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CBE Seminar: “Design of Sequential Catalytic Solvolysis Process for Selectively Deconstructing Waste Plastics”
September 15 at 3:30 PM - 4:30 PM
Environmental plastic problems have recently arisen as a core subject of global debate and concern. Plastic products for multiple applications have risen from 1.7 million in 1950 to 368 million tons in 2019 and are projected to reach 1,800 million tons by 2050. Recycling plastics and enabling the circular economy are essential to mitigate the accumulation of plastic wastes. However, the grand challenge of recycling waste plastics is the heterogeneity of comingled plastic wastes, containing various incompatible polymers, such as polyethylene (PE), polypropylene (PP), polyethylene terephthalate (PET), polyamide (PA), etc., and additives and contaminants. This lecture will discuss the catalytic solvolysis processes that convert various plastics, such as polyesters, polyamides, and polyolefins, to value-added products such as monomers or hydrocarbon fuels and lubricants. Furthermore, a sequential catalytic solvolysis process, in which an individual polymer or classes of polymers in a plastic mixture is selectively deconstructed stage-by-stage, is designed. This novel process may enable a cost-competitive chemical upcycling method for processing comingled plastic wastes without laborious physical sorting.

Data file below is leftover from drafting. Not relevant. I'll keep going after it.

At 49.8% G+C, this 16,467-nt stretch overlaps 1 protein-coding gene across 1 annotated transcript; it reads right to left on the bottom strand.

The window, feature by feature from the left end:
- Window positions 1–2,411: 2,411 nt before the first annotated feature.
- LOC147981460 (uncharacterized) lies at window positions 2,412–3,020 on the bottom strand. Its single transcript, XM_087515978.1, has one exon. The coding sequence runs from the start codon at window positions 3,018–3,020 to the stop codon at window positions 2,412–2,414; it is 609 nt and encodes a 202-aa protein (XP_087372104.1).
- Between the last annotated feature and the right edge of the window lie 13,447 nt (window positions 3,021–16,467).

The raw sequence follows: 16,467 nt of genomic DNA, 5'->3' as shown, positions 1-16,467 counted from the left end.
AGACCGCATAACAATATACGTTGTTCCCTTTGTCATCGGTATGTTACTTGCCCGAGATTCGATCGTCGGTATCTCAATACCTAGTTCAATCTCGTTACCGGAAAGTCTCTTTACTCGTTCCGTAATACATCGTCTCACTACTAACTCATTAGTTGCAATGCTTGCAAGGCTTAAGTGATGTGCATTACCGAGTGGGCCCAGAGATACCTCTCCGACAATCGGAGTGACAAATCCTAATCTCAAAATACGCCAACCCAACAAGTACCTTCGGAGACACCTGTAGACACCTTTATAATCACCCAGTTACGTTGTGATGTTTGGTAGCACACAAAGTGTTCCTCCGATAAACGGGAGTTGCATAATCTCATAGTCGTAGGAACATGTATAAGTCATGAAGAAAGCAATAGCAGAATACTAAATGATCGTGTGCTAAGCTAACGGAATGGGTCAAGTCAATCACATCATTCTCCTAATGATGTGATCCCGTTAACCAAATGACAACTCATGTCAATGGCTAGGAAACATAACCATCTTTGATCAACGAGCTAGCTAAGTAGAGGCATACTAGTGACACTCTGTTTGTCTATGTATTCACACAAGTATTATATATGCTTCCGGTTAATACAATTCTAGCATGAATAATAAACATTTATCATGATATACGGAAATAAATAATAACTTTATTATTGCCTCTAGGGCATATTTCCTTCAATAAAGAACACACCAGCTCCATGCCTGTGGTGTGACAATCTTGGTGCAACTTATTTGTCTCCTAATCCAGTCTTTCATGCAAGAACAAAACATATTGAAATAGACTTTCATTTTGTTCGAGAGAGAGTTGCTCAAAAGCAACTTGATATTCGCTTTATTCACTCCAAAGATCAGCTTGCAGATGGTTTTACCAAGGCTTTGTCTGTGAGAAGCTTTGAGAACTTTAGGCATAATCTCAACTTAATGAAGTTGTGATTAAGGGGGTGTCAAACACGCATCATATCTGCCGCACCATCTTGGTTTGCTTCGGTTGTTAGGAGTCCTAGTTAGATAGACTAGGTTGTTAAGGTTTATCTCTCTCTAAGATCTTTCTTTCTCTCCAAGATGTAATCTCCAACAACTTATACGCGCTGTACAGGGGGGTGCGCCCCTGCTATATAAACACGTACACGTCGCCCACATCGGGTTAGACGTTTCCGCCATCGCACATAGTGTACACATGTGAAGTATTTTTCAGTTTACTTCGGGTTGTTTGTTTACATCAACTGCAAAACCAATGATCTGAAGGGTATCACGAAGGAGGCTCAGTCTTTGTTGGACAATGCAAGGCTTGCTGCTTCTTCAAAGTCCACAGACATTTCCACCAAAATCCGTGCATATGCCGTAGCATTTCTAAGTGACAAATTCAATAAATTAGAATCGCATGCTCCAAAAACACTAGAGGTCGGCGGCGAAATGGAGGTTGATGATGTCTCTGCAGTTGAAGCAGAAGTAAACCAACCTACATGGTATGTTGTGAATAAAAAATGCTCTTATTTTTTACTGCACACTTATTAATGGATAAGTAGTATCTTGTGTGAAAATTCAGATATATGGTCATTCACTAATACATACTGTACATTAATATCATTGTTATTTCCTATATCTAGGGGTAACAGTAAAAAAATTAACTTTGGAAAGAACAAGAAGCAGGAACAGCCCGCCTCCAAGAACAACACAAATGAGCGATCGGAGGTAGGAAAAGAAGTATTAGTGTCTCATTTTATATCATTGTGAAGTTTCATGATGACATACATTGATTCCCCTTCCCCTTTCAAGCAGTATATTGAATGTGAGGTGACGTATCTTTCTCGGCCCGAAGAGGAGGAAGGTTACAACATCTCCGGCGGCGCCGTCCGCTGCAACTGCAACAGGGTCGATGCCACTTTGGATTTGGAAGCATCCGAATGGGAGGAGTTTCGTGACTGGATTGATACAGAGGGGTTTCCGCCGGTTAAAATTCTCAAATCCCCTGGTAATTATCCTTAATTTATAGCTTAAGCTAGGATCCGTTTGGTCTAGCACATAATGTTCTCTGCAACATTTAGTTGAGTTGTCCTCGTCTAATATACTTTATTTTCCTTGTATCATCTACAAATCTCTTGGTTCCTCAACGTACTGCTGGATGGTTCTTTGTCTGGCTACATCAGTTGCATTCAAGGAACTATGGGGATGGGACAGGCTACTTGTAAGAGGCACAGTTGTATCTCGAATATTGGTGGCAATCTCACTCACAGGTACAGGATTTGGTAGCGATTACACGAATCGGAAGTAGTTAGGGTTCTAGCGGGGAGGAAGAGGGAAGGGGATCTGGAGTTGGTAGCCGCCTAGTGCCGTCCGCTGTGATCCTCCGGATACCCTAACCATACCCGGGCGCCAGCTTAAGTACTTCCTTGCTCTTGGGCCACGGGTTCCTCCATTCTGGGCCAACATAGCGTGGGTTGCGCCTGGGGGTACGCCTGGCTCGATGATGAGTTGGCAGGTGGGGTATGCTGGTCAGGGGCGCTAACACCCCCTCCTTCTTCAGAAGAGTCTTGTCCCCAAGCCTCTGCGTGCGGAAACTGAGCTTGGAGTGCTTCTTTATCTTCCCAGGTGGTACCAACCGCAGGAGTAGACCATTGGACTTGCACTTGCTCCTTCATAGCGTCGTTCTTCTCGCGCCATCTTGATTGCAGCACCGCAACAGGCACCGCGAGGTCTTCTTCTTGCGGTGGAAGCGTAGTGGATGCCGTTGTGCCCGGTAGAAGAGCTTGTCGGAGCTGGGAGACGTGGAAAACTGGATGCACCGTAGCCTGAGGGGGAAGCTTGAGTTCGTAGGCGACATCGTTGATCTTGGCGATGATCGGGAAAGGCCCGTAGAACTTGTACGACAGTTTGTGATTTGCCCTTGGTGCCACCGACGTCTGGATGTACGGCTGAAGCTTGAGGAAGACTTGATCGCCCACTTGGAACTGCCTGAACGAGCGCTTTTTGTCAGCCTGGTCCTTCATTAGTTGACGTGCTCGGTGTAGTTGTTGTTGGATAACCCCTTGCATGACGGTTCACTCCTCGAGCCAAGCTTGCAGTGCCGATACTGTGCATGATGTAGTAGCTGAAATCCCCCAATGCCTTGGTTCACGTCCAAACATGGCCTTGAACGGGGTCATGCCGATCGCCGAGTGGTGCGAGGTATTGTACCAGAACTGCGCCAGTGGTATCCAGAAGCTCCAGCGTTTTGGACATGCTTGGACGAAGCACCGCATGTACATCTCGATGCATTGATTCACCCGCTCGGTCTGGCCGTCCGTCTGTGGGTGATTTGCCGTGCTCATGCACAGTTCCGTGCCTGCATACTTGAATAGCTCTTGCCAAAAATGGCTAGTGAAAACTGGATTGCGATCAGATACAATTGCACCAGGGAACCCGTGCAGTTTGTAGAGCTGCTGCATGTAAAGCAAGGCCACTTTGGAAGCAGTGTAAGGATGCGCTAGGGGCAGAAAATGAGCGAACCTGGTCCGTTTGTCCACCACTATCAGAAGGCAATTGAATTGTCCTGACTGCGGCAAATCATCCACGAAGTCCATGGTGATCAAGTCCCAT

Hongfei Lin, PhD
Associate Professor of Chemical Engineering and Bioengineering - Washington State University
Hongfei Lin is an Associate Professor in the Voiland School of Chemical Engineering and Bioengineering at Washington State University. He received both his B.E. and M.S. degrees from Tsinghua University, a Ph.D. degree in Chemical Engineering from Louisiana State University, and has been a postdoctoral fellow at the University of California, Santa Barbara. Dr. Lin’s research incubates innovative chemical catalysis technologies to tackle current and future energy and environmental challenges. Topics of current interest include chemical upcycling of waste plastics, biomass to chemicals and fuels, CO2 capture and utilization, chemical hydrogen storage, etc. He is the international advisory board member of Energy Technology, the editorial board member of Advanced Composites and Hybrid Materials, and the past program chair of the Energy and Fuels Division of the American Chemical Society.